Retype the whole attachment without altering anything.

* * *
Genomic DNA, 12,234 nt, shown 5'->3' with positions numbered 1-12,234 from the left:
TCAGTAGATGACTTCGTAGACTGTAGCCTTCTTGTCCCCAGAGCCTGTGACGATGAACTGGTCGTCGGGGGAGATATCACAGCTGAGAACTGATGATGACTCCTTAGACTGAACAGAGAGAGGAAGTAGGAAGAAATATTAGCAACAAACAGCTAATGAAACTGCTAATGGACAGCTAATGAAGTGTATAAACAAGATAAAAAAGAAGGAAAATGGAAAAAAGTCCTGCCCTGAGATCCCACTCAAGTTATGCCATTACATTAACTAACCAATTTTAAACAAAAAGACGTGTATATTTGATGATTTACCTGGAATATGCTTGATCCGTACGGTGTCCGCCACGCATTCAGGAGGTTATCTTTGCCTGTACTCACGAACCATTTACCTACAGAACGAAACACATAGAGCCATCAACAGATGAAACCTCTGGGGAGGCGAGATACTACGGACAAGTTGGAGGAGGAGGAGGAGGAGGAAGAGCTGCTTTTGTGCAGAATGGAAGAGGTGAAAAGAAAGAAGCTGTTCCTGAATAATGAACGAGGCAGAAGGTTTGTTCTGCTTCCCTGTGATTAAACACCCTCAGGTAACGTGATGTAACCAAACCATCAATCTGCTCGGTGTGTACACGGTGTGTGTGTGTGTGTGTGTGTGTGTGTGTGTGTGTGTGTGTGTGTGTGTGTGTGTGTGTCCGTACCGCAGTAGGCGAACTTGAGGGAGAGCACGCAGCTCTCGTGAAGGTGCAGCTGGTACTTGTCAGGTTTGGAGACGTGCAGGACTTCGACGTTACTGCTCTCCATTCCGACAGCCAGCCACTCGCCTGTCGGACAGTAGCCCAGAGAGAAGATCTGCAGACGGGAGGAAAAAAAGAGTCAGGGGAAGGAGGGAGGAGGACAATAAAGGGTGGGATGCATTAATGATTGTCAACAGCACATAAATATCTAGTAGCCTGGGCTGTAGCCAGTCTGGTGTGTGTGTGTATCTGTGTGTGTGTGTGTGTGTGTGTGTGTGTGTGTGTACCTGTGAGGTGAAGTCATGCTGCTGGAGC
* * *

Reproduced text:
Genomic DNA, 12,234 nt, shown 5'->3' with positions numbered 1-12,234 from the left:
TCAGTAGATGACTTCGTAGACTGTAGCCTTCTTGTCCCCAGAGCCTGTGACGATGAACTGGTCGTCGGGGGAGATATCACAGCTGAGAACTGATGATGACTCCTTAGACTGAACAGAGAGAGGAAGTAGGAAGAAATATTAGCAACAAACAGCTAATGAAACTGCTAATGGACAGCTAATGAAGTGTATAAACAAGATAAAAAAGAAGGAAAATGGAAAAAAGTCCTGCCCTGAGATCCCACTCAAGTTATGCCATTACATTAACTAACCAATTTTAAACAAAAAGACGTGTATATTTGATGATTTACCTGGAATATGCTTGATCCGTACGGTGTCCGCCACGCATTCAGGAGGTTATCTTTGCCTGTACTCACGAACCATTTACCTACAGAACGAAACACATAGAGCCATCAACAGATGAAACCTCTGGGGAGGCGAGATACTACGGACAAGTTGGAGGAGGAGGAGGAGGAGGAAGAGCTGCTTTTGTGCAGAATGGAAGAGGTGAAAAGAAAGAAGCTGTTCCTGAATAATGAACGAGGCAGAAGGTTTGTTCTGCTTCCCTGTGATTAAACACCCTCAGGTAACGTGATGTAACCAAACCATCAATCTGCTCGGTGTGTACACGGTGTGTGTGTGTGTGTGTGTGTGTGTGTGTGTGTGTGTGTGTGTGTGTGTGTGTGTGTGTCCGTACCGCAGTAGGCGAACTTGAGGGAGAGCACGCAGCTCTCGTGAAGGTGCAGCTGGTACTTGTCAGGTTTGGAGACGTGCAGGACTTCGACGTTACTGCTCTCCATTCCGACAGCCAGCCACTCGCCTGTCGGACAGTAGCCCAGAGAGAAGATCTGCAGACGGGAGGAAAAAAAGAGTCAGGGGAAGGAGGGAGGAGGACAATAAAGGGTGGGATGCATTAATGATTGTCAACAGCACATAAATATCTAGTAGCCTGGGCTGTAGCCAGTCTGGTGTGTGTGTGTATCTGTGTGTGTGTGTGTGTGTGTGTGTGTGTGTGTGTACCTGTGAGGTGAAGTCATGCTGCTGGAGC